You have to make stuff. The tools of journalism are in your hands and no one is going to give a damn about what is on your resume, they want to see what you have made with your own little fingies. Can you use Final Cut Pro? Have you created an Instagram that is about something besides a picture of your cat every time she rolls over? Is HTML 5 a foreign language to you? Is your social media presence dominated by a picture of your beer bong, or is it an RSS of interesting stuff that you add insight to? People who are doing hires will have great visibility into what you can actually do, what you care about and how you can express on any number of platforms.
When I first got here and was watching the page one meeting, I’d watch them decide what were going to be the six most important stories in the western world for the following day’s paper. Meanwhile the web’s above their heads, where all stories are becoming interchangeable. I thought, ‘Oh, this is so silly to blow a whistle and say, “Stop! These are the stories worth your attention.’”
But now that I’m bathed in information every single day and stuff is wooshing by me, I kind of love the full-stop arrangement of stories on The New York Times. A lot of times I wake up and think about the day that’s just passed and wonder, ‘What was that? What happened?’ A lot of stuff, and I can’t really tell which part of it was important.
The easy lesson might be that journalism is not a game of bean bag, and it would be best left to professionals. But we are in a pro-am informational world where news comes from all directions. Traditional media still originate big stories, but many others come from all corners — books, cellphone videos, blogs and, yes, radio shows built on storytelling.
As news surges on the Web, giant ocean liners like AOL and Yahoo are being outmaneuvered by the speedboats zipping around them, relatively small sites that have passionate audiences and sharply focused information.
David Carr, The New York Times, News Trends Tilt Toward Niche Sites.
Carr writes that Internet scale used to matter as companies like AOL and Yahoo cast a general interest net far and wide in order to create a “frame” around Web content.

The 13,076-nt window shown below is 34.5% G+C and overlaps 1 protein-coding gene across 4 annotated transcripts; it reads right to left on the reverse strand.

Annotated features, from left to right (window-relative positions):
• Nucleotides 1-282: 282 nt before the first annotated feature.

However, these companies are no longer the frame. Instead, the browser is, and news readers and viewers know exactly how to manage their media diets.
Now, instead of big general interest sites, small hyperfocussed, niche content sites are running circles around them because they can shift quickly without bureaucratic friction slowing them down.
“Innovation usually requires the “two pizza rule” — a working group should be no larger than one that could be well fed by two pies — with the emphasis on lightweight hierarchy, rapid decisions and constant reiteration of those decisions as the market responds,” Carr writes. “When that kind of approach is suddenly plopped into a huge, heaving bureaucracy, everything that made the brand cool in the first place and the site a good place to work seems to evaporate.”
A big part of the reason he is such an effective aggregator for both audiences and news sites is that he actually acts like one. Behemoth aggregators like Yahoo News and The Huffington Post have become more like fun houses that are easy to get into and tough to get out of. Most of the time, the summary of an article is all people want, and surfers don’t bother to click on the link. But on The Drudge Report, there is just a delicious but bare-bones headline, there for the clicking. It’s the opposite of sticky, which means his links actually kick up significant traffic for other sites.
Gannett’s flagship, USA Today, is a once-robust national newspaper but has lost 20 percent of its circulation in the last three years. About a week ago, I was at the Marriott in Detroit, and as I stepped over the newspaper at my door as I usually do, I then wondered why. It occurred to me that everything in that artifact that would be useful for me — scores from the teams I follow, a brief on big news and a splash of entertainment coverage — I had already learned on my smartphone and tablet before leaving the room.
New York Times media critic David Carr explores the troubles the publisher Gannett finds itself in, including the symbolically unsavory bonuses it gave it executives while putting its reporters on furlough.
David Carr, New York Times, At Gannett, Furloughs but Nice Paydays for Brass